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Whitehall should supervise soaring number of financial institutions – NAO

The government should take a “portfolio” view of the significantly higher number of financial institutions it now controls in order to oversee risks and assurances, the National Audit Office (NAO) has recommended.

A portfolio approach would allow the government to provide oversight, identify and manage potential risk exposure, and benchmark performance across these institutions and within sectors – beyond its departmental boundaries.

According to a NAO report released today (10 September), the number of government-controlled financial institutions has doubled to 54 since 2007.

This includes bodies created specifically to address market failures in sectors such as housing, student loans, green energy and small business lending – as well as taking stakes in four large banks during the financial crisis.

Total asset value for the wholly-owned government institutions is at £222bn, while exposure to debt was over £2tn between late 2009 and early 2014.

Amyas Morse, head of the NAO, said: “Financial institutions are becoming significant elements in the government balance sheet, creating a range of opportunities and risks, but no one part of government is taking an overview.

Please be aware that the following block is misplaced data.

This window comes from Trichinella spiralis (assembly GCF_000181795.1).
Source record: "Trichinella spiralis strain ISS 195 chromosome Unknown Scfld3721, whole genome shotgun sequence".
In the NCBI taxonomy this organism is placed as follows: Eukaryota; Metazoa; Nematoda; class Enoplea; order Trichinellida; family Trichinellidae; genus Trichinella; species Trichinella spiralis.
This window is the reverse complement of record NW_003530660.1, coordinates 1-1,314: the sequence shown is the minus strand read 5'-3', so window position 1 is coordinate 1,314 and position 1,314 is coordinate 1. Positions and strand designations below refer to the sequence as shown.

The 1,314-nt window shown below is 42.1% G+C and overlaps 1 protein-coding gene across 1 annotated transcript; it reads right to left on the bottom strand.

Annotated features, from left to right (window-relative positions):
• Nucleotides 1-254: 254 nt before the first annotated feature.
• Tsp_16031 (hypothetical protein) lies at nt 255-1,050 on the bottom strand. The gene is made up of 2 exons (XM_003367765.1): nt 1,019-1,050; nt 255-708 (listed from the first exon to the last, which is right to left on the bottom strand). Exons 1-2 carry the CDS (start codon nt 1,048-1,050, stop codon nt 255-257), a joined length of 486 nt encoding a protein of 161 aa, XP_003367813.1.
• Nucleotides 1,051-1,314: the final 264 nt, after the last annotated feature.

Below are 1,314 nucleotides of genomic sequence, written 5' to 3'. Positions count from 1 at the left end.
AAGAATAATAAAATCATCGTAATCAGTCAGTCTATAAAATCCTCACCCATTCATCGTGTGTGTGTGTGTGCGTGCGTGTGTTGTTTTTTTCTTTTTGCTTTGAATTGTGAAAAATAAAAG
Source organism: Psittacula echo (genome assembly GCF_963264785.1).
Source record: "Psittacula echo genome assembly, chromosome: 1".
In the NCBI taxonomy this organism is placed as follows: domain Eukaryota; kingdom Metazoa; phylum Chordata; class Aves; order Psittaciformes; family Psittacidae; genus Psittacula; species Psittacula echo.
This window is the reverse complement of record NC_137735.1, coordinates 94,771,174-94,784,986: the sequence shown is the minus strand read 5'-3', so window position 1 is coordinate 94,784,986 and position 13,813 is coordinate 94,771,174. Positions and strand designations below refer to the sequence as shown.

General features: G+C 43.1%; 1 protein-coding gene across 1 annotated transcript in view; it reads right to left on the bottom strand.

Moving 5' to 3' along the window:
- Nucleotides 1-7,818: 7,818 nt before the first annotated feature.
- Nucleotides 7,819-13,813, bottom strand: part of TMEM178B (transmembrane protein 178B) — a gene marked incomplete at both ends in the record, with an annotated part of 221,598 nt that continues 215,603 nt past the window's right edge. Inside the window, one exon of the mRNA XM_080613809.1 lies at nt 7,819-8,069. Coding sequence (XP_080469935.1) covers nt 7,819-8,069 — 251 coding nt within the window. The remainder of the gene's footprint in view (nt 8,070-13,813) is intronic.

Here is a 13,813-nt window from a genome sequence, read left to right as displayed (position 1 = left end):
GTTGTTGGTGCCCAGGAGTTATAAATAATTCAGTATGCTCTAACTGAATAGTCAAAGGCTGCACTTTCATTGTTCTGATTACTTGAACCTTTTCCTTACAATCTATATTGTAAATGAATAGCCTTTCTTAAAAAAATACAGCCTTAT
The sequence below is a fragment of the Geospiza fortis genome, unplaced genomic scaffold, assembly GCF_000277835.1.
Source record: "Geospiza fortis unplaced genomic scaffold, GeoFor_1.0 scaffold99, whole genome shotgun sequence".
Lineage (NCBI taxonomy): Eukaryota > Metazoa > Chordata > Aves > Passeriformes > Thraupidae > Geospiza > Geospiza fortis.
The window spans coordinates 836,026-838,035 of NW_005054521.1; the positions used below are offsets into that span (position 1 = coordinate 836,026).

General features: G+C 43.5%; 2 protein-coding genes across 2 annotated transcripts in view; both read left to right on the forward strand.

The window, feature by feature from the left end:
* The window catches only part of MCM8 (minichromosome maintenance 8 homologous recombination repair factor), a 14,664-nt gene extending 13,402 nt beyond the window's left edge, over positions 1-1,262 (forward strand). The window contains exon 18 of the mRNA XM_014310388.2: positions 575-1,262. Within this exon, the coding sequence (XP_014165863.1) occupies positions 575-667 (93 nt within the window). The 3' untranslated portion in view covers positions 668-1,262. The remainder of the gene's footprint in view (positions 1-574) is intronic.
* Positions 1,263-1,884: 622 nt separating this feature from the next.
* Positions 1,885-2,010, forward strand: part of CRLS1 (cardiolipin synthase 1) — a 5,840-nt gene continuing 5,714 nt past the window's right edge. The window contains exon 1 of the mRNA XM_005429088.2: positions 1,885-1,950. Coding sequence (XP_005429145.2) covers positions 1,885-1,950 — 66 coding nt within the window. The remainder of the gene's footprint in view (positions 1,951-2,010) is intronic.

“The government should adopt a portfolio management approach alongside the traditional departmental oversight model to provide a heightened assurance over the portfolio.”

Although it plans to reduce exposure to some sectors, NAO claims this may be offset by a growth in policy-related activities, such as the Help to Buy schemes, the value of which has escalated to £3bn.

Student loans are also an increasingly prominent feature of the government balance sheet, with the Office of Budget Responsibility (OBR) predicting that £84.4bn of new student loans will be issued in the next five years – with only £12bn being repaid during the same period.

The OBR also estimates that the government will receive around £94.6bn in the next five years from a combination of repayments and selling assets, including shares and loan books.

But its net cash proceeds will dip into the negatives as it loses £2bn due to issuing new loans and other initiatives over this parliament.

Morse said: “The government’s plan to accelerate its asset sale programme is unprecedented in scale and aims to reduce its exposure to the financial sector. We expect the government to demonstrate good practice when it disposes of these investments.”

He noted that while some of these institutions survived the market conditions they were created to alleviate, their continued existence in the public sector is “questionable”.

The NAO report added that if Whitehall decides to reduce its financial services portfolio, an “orderly exit” from the sector should take many years.

(Top image c. Danny Lawson, PA images)


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